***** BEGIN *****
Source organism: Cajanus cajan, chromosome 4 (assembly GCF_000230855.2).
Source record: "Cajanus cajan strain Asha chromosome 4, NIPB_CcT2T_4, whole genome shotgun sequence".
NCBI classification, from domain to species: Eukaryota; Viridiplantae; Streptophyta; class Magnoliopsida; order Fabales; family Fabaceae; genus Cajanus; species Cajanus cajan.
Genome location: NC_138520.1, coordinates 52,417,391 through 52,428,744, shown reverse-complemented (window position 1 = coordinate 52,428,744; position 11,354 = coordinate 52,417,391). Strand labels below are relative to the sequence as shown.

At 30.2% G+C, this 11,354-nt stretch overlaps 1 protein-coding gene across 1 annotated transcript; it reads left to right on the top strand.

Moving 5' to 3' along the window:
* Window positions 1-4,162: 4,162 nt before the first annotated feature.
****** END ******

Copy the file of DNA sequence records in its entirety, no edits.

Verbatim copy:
Source organism: Cajanus cajan, chromosome 4 (assembly GCF_000230855.2).
Source record: "Cajanus cajan strain Asha chromosome 4, NIPB_CcT2T_4, whole genome shotgun sequence".
NCBI classification, from domain to species: Eukaryota; Viridiplantae; Streptophyta; class Magnoliopsida; order Fabales; family Fabaceae; genus Cajanus; species Cajanus cajan.
Genome location: NC_138520.1, coordinates 52,417,391 through 52,428,744, shown reverse-complemented (window position 1 = coordinate 52,428,744; position 11,354 = coordinate 52,417,391). Strand labels below are relative to the sequence as shown.

At 30.2% G+C, this 11,354-nt stretch overlaps 1 protein-coding gene across 1 annotated transcript; it reads left to right on the top strand.

Moving 5' to 3' along the window:
* Window positions 1-4,162: 4,162 nt before the first annotated feature.